Determinants of total bargaining outcomes in the open-shop environment

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Virginia Polytechnic Institute and State University


Today, labor union membership has dropped to its lowest level in over 40 years. Attempts to boost aggregate union membership through large scale organizing drives have largely failed. This has placed a great deal of pressure on unions to provide services to existing union members. This would seem to be especially true for labor unions operating in right-to-work states where union members can simply quit the union if they are not satisfied with the union's efforts. Accordingly, this project sought to explain the extent to which local unions have been successful in achieving desirable bargaining outcomes for their members through the exercise of bargaining power.

The purpose of this project was to assess the relationship between sources of plant-level bargaining power and changes in collective bargaining outcomes in an open-shop environment. Sources of power were grouped into those over which the union had relatively greater control (strikes, union strength, and decertification attempts) and those over the employer had relatively greater control (bargaining unit employment, plant closure communications, and degree of labor intensity).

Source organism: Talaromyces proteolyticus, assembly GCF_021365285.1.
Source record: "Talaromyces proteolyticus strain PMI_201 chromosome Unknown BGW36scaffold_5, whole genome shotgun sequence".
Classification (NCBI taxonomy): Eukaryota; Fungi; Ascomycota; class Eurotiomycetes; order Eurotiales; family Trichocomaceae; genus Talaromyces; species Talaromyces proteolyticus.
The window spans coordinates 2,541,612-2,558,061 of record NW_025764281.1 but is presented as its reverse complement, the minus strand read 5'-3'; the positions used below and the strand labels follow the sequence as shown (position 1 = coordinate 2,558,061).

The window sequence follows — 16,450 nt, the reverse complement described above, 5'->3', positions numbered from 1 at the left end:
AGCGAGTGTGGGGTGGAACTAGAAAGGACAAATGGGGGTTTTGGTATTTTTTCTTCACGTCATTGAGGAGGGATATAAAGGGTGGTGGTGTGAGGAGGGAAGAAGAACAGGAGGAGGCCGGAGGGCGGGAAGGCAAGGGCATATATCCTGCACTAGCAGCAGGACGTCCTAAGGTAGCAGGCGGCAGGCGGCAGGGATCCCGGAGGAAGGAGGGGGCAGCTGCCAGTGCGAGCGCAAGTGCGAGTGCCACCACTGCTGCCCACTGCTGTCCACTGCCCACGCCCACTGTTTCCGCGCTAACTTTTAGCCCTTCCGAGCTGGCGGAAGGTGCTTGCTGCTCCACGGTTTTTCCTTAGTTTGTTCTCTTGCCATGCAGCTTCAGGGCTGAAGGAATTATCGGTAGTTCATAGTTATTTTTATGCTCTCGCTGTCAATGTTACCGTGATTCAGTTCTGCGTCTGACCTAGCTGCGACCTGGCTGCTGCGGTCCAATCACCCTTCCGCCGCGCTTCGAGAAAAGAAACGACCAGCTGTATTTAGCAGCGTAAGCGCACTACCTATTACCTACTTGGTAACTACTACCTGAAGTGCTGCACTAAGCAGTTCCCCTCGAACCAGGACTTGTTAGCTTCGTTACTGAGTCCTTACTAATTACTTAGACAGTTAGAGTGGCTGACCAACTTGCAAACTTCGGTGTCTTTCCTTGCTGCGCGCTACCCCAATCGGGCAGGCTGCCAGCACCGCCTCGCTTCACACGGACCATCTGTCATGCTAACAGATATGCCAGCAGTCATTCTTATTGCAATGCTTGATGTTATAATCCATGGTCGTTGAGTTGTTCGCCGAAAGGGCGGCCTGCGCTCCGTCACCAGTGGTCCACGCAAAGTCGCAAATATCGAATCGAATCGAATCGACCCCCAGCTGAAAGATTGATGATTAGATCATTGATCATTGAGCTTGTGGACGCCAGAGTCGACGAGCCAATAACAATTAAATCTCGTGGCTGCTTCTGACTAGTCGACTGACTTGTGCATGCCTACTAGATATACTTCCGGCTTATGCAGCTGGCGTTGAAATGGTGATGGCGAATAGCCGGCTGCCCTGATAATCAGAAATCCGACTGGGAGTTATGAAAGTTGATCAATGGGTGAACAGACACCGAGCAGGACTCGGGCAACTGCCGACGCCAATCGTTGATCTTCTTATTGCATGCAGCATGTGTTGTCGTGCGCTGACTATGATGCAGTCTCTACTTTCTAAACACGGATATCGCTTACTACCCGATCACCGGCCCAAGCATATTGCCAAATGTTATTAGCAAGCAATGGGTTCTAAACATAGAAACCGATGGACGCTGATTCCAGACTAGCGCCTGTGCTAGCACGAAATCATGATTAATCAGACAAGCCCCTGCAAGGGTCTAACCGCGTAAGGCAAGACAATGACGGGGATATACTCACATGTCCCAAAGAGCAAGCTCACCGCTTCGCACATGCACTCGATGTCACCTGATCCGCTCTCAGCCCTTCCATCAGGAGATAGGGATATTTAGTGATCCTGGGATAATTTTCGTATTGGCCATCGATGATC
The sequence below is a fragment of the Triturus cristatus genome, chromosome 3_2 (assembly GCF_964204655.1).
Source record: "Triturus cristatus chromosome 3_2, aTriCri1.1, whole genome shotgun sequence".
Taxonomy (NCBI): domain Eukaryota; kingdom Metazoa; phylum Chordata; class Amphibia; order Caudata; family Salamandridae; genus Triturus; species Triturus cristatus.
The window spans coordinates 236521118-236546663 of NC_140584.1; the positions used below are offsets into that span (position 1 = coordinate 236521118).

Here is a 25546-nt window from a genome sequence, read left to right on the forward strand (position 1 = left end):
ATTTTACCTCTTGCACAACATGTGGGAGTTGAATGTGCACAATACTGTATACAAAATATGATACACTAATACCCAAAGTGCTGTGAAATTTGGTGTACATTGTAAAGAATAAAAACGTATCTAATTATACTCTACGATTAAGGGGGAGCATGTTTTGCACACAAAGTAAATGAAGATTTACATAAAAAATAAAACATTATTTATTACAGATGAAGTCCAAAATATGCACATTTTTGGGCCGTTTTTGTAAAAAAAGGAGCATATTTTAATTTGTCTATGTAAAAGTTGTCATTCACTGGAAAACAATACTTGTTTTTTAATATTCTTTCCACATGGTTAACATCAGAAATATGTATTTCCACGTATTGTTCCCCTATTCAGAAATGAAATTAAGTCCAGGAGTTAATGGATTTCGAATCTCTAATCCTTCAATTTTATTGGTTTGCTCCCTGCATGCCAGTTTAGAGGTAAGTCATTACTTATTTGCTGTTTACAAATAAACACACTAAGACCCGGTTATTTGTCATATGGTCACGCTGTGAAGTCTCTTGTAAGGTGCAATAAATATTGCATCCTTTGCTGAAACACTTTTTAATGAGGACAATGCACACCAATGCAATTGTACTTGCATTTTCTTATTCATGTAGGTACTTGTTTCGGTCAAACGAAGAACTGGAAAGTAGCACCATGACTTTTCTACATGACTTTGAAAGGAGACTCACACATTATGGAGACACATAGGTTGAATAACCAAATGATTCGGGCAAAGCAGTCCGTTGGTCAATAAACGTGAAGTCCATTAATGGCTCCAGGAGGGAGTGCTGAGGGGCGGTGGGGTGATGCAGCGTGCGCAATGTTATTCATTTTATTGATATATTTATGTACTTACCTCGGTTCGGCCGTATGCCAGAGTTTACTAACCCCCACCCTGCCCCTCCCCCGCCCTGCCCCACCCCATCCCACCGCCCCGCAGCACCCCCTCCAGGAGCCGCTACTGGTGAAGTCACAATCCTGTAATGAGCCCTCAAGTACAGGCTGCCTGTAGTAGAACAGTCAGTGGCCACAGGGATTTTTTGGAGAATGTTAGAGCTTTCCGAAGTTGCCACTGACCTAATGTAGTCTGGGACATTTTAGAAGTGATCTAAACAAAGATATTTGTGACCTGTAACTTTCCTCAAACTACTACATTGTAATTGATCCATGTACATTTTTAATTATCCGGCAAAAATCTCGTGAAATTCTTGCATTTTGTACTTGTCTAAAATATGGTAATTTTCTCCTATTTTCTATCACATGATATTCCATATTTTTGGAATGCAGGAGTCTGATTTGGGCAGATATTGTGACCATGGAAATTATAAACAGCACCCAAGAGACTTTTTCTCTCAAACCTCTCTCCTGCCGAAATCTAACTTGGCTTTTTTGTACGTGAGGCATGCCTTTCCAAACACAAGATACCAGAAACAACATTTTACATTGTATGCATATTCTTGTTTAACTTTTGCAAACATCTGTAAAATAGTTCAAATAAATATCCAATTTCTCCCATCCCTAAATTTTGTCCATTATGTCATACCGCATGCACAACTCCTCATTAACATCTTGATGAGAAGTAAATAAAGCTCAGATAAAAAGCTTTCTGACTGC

A three-page survey questionnaire was employed to collect plant-level data from Virginia and Iowa representing sources of bargaining power relevant to specific time periods to help identify whether sources of bargaining power were more or less effective in securing bargaining outcomes favorable to the local union during episodes of union militancy.

Results demonstrate that strike incidence and union strength, two consistent traditional predictors of various bargaining outcomes were ineffective as sources of union bargaining power at least for these samples. Strike duration did lead to greater bargaining outcomes for union members in Iowa. Decertification activity was so low in these samples that meaningful relationships were not possible. Changes in bargaining unit employment, over which the employer has relatively greater influence were directly related to bargaining outcomes in the Iowa sample of plants which did not experience strikes. In Virginia, the threat of a plant closure by an employer during an impasse lead to lower bargaining outcomes for union members as predicted. The degree of labor intensity was unrelated to changes in bargaining outcomes for either state.

When considering all significant relationships (supportive and nonsupportive), strikes demonstrated a particularly disruptive influence. Research results suggested that future research should consider industrial, union affiliation, and regional differences in plant level studies.